On Sunday we went to the Munnar Tea Museum, which was fun. It was an absolutely beautiful day and it didn't rain at all. It would've been a perfect day for a trek, but, unfortunately, we can't tell the future, so we had to go ahead and head back down the mountain. This time we weren't traveling at night and our driver was considerably tamer, so it wasn't as bad.
However, once we were down the mountain we randomly stopped at some station and were all ushered off the bus because, "bus is broke down. Move bus," although it seemed to have been working just fine, but whatevs. We got on our way again soon, but we weren't positive that we were going back to Kochi and no one would give us a definite answer. A few hours later the bus came to a final stop, but we legitimately didn't know where we were. Of course, no one spoke English or Hindi so they just kept telling us to get off. I tried asking young people where we were (because young people seemed most likely to speak English), but everyone thought I was asking "where in the city are we?", not "what city are we in?" Eventually we discovered that we were, in fact, in the right city, so we got a rickshaw to a new guesthouse.
By the time we had all showered and were ready for dinner we were all just exhausted, cranky, and utterly spent. Evidently we were in apart of town that doesn't get a lot of tourists, so we were once again the only white people to be found and we got A LOT of stares. By the time we actually found a restaurant, we went in, walked through the fairly crowded dining room and a general silence fell through the restaurant as everyone watched the six white girls make their way to the semi-hidden table in the corner. It was not a happy time. Luckily, the food turned out to be really good and we went to bed in better spirits.
On Monday, our last day in Kerala, we woke up at 6:30am to get a taxi that would take us to an elephant training camp an hour out of town. According to Lonely Planet, if we got there by 8:30 we could help the trainers bathe the elephants in the river, so obviously we made the sacrifice. I think we all fell asleep in the cab on the way there, where we were unceremoniously dropped at the end of a road that dead ended into a river. There were some other white people there, so we just kind of awkwardly hung around for 15-20min waiting for these elusive elephants to show up. Finally they did and it was glorious!... kind of.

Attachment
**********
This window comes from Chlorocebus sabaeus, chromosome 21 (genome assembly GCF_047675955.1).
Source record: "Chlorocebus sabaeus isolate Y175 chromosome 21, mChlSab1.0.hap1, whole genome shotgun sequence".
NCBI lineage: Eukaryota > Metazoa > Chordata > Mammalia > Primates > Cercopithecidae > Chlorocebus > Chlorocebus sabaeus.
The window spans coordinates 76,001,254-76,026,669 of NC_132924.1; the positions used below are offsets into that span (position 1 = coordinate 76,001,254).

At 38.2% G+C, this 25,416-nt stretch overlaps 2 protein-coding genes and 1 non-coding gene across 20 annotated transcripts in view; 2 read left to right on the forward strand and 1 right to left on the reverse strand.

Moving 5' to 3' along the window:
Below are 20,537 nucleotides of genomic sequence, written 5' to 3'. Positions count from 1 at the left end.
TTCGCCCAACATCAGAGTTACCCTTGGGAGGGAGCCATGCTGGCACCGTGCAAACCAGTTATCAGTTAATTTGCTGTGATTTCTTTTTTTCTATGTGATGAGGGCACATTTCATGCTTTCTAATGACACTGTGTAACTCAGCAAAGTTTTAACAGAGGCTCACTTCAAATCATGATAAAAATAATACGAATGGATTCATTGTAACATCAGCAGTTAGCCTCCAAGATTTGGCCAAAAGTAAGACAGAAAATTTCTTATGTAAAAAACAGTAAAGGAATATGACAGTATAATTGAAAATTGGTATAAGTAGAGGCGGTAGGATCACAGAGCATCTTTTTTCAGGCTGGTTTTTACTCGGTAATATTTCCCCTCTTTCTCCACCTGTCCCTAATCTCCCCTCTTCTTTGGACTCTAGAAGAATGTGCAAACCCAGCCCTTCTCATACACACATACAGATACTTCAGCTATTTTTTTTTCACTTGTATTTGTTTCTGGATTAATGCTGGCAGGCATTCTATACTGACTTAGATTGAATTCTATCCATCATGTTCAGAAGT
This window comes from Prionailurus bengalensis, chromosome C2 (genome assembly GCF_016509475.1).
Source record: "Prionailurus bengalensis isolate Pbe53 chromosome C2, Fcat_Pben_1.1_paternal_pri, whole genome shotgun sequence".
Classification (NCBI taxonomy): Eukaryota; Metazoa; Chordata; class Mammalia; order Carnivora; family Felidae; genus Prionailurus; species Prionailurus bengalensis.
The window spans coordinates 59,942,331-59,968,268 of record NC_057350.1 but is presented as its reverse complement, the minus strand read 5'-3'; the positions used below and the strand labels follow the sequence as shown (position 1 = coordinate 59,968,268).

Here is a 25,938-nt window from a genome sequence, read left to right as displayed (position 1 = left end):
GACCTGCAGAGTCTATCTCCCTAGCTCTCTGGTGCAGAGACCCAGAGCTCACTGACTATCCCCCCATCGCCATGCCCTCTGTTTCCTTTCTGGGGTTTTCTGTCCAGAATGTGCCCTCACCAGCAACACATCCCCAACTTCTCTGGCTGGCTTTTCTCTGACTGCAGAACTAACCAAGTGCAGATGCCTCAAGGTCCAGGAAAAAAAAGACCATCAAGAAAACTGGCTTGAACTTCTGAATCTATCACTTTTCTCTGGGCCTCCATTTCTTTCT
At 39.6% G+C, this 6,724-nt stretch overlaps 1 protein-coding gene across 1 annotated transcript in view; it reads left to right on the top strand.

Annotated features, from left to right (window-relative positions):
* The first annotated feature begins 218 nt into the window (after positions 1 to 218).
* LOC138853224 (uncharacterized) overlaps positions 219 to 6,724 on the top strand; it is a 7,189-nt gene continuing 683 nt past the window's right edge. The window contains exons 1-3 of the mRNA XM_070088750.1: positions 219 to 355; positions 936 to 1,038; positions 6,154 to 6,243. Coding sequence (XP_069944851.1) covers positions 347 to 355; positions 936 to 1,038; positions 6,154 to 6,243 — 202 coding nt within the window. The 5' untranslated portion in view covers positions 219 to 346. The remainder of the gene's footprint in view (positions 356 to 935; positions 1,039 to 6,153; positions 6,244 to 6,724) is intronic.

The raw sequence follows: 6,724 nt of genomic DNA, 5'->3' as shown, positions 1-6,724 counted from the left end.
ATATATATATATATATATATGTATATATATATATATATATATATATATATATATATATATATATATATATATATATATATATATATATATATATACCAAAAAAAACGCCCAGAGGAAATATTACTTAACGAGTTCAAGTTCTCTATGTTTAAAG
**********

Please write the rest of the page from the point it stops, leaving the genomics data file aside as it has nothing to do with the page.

We weren't immediately allowed to touch them, so we just hung back and took pictures. Unfortunately all the elephants had chains wrapped around them, which I can only assume was for their own safety (yes, ignorance is bliss). About 15min after the first three got there it became apparent that these three must be female, because this huge bull elephant, ivory tusks and all, came meandering down the road. He was huge. I didn't even know Asian elephants could get that big. He was awesome and automatically my favorite.

Unfortunately we were never invited to help wash the elephants. According to another taxi driver, there happened to be a park warden/inspector(?) there that day, and since technically touching the elephants is illegal we couldn't help out. Also, since Monday was the last day of Ramadan, the training camp was closed to visitors for the holiday, so we couldn't even go and poke around or ride the elephants. While it was very cool to go and see the elephants bathe and play in the water, it was kind of a bust since our taxi ride was quite expensive to go all the way our there to stay less than an hour.
the BIG guy

We went back to Kochi, checked out of our hotel and our little group split up. Some of the girls went to go see some of the old churches, but I went to go do some of the shopping that I was too distracted to do when we were there before. I got some nice tops and this cool, silky, kimono dress thing. When we met back up to head to the airport it turned out that the others had ended up getting an Ayurveda massage because all the churches were closed on Mondays. We got back to Tagore after midnight and I took a badly needed shower, did some laundry and passed the fuck out.
We really did have a wonderful get away and none of us particularly wanted to leave, although we were quite happy to be back. I'm not sure what the highlight was... probably the trek and waterfall, but I also immensely enjoyed just exploring Kochi our first day there. In the animal sanctuary we went to it's possible to see tigers, but there are specific Tiger Treks to take that makes seeing them more likely. Seeing a wild tiger is an opportunity that is just too good to pass up, so luckily I'm already in talks with some of the other students who will also be here for a year for us to go back this spring, in the dry season, to take a 3day trek devoted to tiger spying. 

1 comment:

  1. God, Harper, this looks amazing! I had no idea India was such a gorgeous place!